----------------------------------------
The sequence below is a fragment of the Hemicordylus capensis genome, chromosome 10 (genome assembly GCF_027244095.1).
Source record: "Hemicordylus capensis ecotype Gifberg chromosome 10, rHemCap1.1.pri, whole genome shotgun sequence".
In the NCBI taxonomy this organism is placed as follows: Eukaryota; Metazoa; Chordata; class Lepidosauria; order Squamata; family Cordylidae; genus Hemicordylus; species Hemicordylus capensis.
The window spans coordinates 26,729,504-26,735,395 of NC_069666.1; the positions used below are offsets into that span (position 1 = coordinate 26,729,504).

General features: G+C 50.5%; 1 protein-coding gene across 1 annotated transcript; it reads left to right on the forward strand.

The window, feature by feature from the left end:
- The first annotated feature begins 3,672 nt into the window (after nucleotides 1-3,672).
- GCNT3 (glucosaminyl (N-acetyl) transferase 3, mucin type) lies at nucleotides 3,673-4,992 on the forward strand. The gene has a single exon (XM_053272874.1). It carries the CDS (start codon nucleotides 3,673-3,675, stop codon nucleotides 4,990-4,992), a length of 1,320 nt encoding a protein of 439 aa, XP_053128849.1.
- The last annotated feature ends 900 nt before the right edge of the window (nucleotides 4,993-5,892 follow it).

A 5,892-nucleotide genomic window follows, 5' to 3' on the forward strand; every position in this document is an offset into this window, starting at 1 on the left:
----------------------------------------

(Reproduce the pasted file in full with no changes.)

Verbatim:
The sequence below is a fragment of the Hemicordylus capensis genome, chromosome 10 (genome assembly GCF_027244095.1).
Source record: "Hemicordylus capensis ecotype Gifberg chromosome 10, rHemCap1.1.pri, whole genome shotgun sequence".
In the NCBI taxonomy this organism is placed as follows: Eukaryota; Metazoa; Chordata; class Lepidosauria; order Squamata; family Cordylidae; genus Hemicordylus; species Hemicordylus capensis.
The window spans coordinates 26,729,504-26,735,395 of NC_069666.1; the positions used below are offsets into that span (position 1 = coordinate 26,729,504).

General features: G+C 50.5%; 1 protein-coding gene across 1 annotated transcript; it reads left to right on the forward strand.

The window, feature by feature from the left end:
- The first annotated feature begins 3,672 nt into the window (after nucleotides 1-3,672).
- GCNT3 (glucosaminyl (N-acetyl) transferase 3, mucin type) lies at nucleotides 3,673-4,992 on the forward strand. The gene has a single exon (XM_053272874.1). It carries the CDS (start codon nucleotides 3,673-3,675, stop codon nucleotides 4,990-4,992), a length of 1,320 nt encoding a protein of 439 aa, XP_053128849.1.
- The last annotated feature ends 900 nt before the right edge of the window (nucleotides 4,993-5,892 follow it).

A 5,892-nucleotide genomic window follows, 5' to 3' on the forward strand; every position in this document is an offset into this window, starting at 1 on the left: